Author: Judy

FIFA’s Rainbow Flag Protests Are a Sign of a New Stand on the LGBT Issue

FIFA’s Rainbow Flag Protests Are a Sign of a New Stand on the LGBT Issue

Germany Protests FIFA Decision That Blocked Rainbow Armbands

When protests erupted at the U.S. Open this past Sunday, the most eye-catching display came one week after the end of the season, when one group of protestors gathered around a soccer-themed banner protesting FIFA’s decision to ban the Rainbow Flag of gay pride. The banner would have read: “Gay is OK.”

The protest seemed to catch the attention of FIFA President Sepp Blatter, who addressed the protestors in the days following the U.S. Open. He said that FIFA had taken into account the protest and was committed to “making soccer the best it can be,” and that Blatter’s statement was meant to “demonstrate that soccer is the best game for everyone.”

Blatter also suggested that Rainbow Flags would no longer be allowed in future games, and that FIFA would continue to defend a “neutral” stance on such matter on future decisions.

On Friday, FIFA announced that gay and lesbian teams would be allowed to play in future games under an “all-inclusive” format – meaning only one team, and not a co-op, could be gay or lesbian in a given team’s colors.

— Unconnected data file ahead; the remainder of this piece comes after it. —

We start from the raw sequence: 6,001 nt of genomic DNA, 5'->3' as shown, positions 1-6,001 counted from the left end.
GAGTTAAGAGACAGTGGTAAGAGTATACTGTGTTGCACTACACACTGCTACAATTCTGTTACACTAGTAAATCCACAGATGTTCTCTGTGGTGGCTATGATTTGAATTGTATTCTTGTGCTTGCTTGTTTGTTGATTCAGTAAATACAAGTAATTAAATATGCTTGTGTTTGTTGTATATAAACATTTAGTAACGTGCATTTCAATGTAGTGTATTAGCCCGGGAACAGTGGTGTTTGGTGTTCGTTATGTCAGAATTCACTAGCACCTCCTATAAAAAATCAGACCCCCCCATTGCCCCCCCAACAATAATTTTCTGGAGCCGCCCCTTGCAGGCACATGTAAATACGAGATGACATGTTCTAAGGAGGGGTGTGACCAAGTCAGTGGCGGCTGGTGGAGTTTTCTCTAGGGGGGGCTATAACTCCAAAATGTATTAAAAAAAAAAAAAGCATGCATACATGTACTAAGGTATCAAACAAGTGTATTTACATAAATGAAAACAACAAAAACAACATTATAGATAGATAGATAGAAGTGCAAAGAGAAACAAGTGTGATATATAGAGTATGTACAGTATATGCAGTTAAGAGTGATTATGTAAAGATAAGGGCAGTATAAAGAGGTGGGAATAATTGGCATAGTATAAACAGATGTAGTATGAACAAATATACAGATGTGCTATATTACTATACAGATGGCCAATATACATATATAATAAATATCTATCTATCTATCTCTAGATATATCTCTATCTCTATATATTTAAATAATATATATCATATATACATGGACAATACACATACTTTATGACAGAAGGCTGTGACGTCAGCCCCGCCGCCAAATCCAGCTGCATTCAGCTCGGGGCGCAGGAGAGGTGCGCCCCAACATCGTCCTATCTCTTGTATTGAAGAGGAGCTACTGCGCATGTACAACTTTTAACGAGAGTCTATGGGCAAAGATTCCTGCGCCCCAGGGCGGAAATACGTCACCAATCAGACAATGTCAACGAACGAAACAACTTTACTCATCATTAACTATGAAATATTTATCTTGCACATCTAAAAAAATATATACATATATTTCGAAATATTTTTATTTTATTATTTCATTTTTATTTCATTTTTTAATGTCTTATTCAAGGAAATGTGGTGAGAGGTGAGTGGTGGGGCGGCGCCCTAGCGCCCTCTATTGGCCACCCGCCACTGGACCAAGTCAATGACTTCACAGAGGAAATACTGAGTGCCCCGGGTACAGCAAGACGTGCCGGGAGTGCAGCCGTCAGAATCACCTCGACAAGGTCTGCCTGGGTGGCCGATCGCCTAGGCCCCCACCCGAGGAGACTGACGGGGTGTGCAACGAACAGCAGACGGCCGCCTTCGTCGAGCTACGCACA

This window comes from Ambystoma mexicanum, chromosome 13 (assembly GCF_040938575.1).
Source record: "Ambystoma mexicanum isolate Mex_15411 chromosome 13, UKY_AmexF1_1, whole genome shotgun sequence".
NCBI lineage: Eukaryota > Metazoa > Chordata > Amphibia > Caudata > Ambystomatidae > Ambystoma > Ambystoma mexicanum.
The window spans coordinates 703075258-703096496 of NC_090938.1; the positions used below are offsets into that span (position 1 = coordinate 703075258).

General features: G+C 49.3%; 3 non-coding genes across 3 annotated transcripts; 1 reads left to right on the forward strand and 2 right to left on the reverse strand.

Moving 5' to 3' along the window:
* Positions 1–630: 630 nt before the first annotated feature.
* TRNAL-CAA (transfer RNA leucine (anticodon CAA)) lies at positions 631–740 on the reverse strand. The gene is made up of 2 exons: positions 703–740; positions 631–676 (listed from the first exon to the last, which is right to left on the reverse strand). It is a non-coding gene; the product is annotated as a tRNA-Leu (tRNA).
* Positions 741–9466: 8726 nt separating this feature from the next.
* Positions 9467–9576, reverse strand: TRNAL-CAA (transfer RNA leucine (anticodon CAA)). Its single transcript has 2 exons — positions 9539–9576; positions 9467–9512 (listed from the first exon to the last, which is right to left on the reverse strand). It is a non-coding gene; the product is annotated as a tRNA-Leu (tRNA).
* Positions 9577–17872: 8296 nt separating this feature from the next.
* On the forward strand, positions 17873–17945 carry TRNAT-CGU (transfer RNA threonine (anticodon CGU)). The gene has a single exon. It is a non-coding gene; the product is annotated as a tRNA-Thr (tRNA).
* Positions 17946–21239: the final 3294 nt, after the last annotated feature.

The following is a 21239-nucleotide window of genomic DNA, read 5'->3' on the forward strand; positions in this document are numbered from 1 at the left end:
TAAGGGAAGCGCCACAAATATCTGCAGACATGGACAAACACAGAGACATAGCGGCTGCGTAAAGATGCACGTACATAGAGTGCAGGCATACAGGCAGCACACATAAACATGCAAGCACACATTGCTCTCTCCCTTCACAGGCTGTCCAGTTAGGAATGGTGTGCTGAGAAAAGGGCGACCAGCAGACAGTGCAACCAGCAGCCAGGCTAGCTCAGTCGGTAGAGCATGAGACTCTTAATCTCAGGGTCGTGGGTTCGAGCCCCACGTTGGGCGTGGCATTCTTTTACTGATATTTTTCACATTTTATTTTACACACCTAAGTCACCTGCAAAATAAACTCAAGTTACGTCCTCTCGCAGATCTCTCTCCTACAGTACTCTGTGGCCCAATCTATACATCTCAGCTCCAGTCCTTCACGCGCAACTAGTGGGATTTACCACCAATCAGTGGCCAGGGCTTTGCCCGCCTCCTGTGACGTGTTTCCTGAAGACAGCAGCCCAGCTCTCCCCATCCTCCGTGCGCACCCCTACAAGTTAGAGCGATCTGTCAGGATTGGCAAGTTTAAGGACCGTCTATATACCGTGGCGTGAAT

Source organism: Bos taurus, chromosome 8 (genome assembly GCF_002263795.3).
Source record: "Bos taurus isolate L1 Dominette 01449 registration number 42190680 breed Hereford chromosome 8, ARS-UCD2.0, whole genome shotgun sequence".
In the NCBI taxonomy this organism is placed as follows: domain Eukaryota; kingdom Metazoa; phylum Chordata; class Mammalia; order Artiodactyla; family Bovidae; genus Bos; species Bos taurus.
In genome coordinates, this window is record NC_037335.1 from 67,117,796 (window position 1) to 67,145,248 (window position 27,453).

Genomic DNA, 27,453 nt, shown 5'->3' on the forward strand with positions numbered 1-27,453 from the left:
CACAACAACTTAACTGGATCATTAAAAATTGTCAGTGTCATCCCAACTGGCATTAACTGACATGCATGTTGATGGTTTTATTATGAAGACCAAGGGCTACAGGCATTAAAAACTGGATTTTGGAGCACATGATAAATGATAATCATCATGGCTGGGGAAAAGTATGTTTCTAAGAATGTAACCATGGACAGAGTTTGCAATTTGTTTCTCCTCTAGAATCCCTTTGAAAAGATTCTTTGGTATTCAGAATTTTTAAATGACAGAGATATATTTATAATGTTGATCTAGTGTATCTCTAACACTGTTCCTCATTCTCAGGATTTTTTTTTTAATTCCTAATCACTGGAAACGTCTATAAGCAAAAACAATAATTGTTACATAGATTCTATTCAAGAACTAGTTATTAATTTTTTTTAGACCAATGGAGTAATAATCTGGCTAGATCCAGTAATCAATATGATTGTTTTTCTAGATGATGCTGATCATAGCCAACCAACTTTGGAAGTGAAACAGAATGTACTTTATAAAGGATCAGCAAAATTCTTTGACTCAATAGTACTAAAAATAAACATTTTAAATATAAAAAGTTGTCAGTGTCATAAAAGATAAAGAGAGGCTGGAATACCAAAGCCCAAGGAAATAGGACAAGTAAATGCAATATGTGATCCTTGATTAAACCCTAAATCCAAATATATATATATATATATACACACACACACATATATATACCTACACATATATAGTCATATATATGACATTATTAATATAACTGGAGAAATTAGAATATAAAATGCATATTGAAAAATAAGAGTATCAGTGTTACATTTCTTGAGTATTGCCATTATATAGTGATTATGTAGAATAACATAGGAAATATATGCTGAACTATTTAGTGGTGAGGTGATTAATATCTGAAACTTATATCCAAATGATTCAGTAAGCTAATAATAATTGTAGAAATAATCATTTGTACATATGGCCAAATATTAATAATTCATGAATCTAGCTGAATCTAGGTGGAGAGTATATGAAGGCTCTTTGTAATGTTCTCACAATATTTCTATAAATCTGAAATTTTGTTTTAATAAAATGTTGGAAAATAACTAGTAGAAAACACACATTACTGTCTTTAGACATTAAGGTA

But FIFA’s stance against rainbow symbols has proven to be an interesting and controversial issue that still divides fans of the world’s most popular sport. For the past seven years, FIFA has stated that its goal in allowing gay and lesbian players in its world tournaments is to remove potential confusion over the players’ sexual orientation. But the backlash from gay rights groups and players such as Mia Hamm has convinced FIFA to reconsider its stance, and the rainbow flag has been seen in matches and at tournaments ever since.

On Saturday, in the hours before the U.S. Open began and before the first game kicked off in New York, the U.S. Soccer Federation announced the first openly gay player in a team’s colors had been named on an all-male team for the U.S. Open.

A month ago, the U.S. Soccer Federation announced that it would allow gays and lesbians compete in its U.S. Open, despite the rainbow flag’s prohibition. Now, the Rainbow Flag, and

Leave a Comment